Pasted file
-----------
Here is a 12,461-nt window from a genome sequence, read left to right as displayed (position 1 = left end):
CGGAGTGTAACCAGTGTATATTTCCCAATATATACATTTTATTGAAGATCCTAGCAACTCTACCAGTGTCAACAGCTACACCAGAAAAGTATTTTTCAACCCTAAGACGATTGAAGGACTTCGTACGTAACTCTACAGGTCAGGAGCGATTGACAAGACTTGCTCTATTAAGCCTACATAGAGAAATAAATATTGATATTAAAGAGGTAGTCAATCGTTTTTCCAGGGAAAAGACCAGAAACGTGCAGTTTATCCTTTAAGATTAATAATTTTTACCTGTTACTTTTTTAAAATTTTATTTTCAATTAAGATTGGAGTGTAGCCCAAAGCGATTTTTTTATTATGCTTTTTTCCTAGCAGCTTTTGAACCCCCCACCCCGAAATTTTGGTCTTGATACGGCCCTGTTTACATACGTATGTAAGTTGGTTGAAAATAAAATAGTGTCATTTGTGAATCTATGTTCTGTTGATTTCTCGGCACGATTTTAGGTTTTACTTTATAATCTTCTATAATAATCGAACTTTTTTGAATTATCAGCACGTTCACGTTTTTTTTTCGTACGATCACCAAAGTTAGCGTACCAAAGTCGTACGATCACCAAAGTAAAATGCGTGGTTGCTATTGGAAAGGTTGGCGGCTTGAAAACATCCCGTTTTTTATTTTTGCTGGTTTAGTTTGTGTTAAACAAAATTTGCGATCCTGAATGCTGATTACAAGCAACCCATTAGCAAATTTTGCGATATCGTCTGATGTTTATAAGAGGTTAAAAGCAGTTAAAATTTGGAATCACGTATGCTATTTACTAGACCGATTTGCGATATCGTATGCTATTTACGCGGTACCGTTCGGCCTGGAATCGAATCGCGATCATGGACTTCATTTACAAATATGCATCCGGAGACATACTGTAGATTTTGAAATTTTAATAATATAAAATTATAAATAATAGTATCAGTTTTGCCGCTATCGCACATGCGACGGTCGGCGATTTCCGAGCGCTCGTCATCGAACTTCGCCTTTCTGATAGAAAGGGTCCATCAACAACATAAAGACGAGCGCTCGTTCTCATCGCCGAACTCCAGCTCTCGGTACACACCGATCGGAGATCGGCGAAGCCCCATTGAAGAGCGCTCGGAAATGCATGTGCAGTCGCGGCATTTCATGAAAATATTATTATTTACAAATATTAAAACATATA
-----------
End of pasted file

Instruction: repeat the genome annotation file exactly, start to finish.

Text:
Here is a 12,461-nt window from a genome sequence, read left to right as displayed (position 1 = left end):
CGGAGTGTAACCAGTGTATATTTCCCAATATATACATTTTATTGAAGATCCTAGCAACTCTACCAGTGTCAACAGCTACACCAGAAAAGTATTTTTCAACCCTAAGACGATTGAAGGACTTCGTACGTAACTCTACAGGTCAGGAGCGATTGACAAGACTTGCTCTATTAAGCCTACATAGAGAAATAAATATTGATATTAAAGAGGTAGTCAATCGTTTTTCCAGGGAAAAGACCAGAAACGTGCAGTTTATCCTTTAAGATTAATAATTTTTACCTGTTACTTTTTTAAAATTTTATTTTCAATTAAGATTGGAGTGTAGCCCAAAGCGATTTTTTTATTATGCTTTTTTCCTAGCAGCTTTTGAACCCCCCACCCCGAAATTTTGGTCTTGATACGGCCCTGTTTACATACGTATGTAAGTTGGTTGAAAATAAAATAGTGTCATTTGTGAATCTATGTTCTGTTGATTTCTCGGCACGATTTTAGGTTTTACTTTATAATCTTCTATAATAATCGAACTTTTTTGAATTATCAGCACGTTCACGTTTTTTTTTCGTACGATCACCAAAGTTAGCGTACCAAAGTCGTACGATCACCAAAGTAAAATGCGTGGTTGCTATTGGAAAGGTTGGCGGCTTGAAAACATCCCGTTTTTTATTTTTGCTGGTTTAGTTTGTGTTAAACAAAATTTGCGATCCTGAATGCTGATTACAAGCAACCCATTAGCAAATTTTGCGATATCGTCTGATGTTTATAAGAGGTTAAAAGCAGTTAAAATTTGGAATCACGTATGCTATTTACTAGACCGATTTGCGATATCGTATGCTATTTACGCGGTACCGTTCGGCCTGGAATCGAATCGCGATCATGGACTTCATTTACAAATATGCATCCGGAGACATACTGTAGATTTTGAAATTTTAATAATATAAAATTATAAATAATAGTATCAGTTTTGCCGCTATCGCACATGCGACGGTCGGCGATTTCCGAGCGCTCGTCATCGAACTTCGCCTTTCTGATAGAAAGGGTCCATCAACAACATAAAGACGAGCGCTCGTTCTCATCGCCGAACTCCAGCTCTCGGTACACACCGATCGGAGATCGGCGAAGCCCCATTGAAGAGCGCTCGGAAATGCATGTGCAGTCGCGGCATTTCATGAAAATATTATTATTTACAAATATTAAAACATATA